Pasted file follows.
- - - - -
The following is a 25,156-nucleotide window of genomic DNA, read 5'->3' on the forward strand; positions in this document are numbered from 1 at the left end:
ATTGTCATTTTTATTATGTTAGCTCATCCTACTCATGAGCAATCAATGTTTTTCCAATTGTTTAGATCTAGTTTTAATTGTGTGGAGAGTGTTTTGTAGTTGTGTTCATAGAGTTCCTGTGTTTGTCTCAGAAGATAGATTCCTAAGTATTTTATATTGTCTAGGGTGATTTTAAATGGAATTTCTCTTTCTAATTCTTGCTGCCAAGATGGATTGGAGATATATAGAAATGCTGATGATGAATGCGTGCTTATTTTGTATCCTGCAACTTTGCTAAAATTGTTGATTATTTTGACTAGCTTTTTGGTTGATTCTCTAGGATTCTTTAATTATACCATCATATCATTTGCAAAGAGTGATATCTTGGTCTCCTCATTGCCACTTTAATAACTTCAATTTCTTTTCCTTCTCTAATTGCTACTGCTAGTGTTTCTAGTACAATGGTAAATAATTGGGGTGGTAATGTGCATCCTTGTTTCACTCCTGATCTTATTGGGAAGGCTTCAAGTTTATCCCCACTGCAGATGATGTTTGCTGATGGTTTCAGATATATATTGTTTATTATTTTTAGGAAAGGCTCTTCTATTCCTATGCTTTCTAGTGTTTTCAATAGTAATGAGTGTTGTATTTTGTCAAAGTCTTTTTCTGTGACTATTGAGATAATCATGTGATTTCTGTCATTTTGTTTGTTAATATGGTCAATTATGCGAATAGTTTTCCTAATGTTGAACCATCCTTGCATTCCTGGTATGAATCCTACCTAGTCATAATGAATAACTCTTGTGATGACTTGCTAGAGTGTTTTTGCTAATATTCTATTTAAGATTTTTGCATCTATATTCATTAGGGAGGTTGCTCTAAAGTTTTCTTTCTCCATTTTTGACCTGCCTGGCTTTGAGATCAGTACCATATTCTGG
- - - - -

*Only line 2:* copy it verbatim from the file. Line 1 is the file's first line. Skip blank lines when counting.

ATTGTCATTTTTATTATGTTAGCTCATCCTACTCATGAGCAATCAATGTTTTTCCAATTGTTTAGATCTAGTTTTAATTGTGTGGAGAGTGTTTTGTAGTTGTGTTCATAGAGTTCCTGTGTTTGTCTCAGAAGATAGATTCCTAAGTATTTTATATTGTCTAGGGTGATTTTAAATGGAATTTCTCTTTCTAATTCTTGCTGCCAAGATGGATTGGAGATATATAGAAATGCTGATGATGAATGCGTGCTTATTTTGTATCCTGCAACTTTGCTAAAATTGTTGATTATTTTGACTAGCTTTTTGGTTGATTCTCTAGGATTCTTTAATTATACCATCATATCATTTGCAAAGAGTGATATCTTGGTCTCCTCATTGCCACTTTAATAACTTCAATTTCTTTTCCTTCTCTAATTGCTACTGCTAGTGTTTCTAGTACAATGGTAAATAATTGGGGTGGTAATGTGCATCCTTGTTTCACTCCTGATCTTATTGGGAAGGCTTCAAGTTTATCCCCACTGCAGATGATGTTTGCTGATGGTTTCAGATATATATTGTTTATTATTTTTAGGAAAGGCTCTTCTATTCCTATGCTTTCTAGTGTTTTCAATAGTAATGAGTGTTGTATTTTGTCAAAGTCTTTTTCTGTGACTATTGAGATAATCATGTGATTTCTGTCATTTTGTTTGTTAATATGGTCAATTATGCGAATAGTTTTCCTAATGTTGAACCATCCTTGCATTCCTGGTATGAATCCTACCTAGTCATAATGAATAACTCTTGTGATGACTTGCTAGAGTGTTTTTGCTAATATTCTATTTAAGATTTTTGCATCTATATTCATTAGGGAGGTTGCTCTAAAGTTTTCTTTCTCCATTTTTGACCTGCCTGGCTTTGAGATCAGTACCATATTCTGG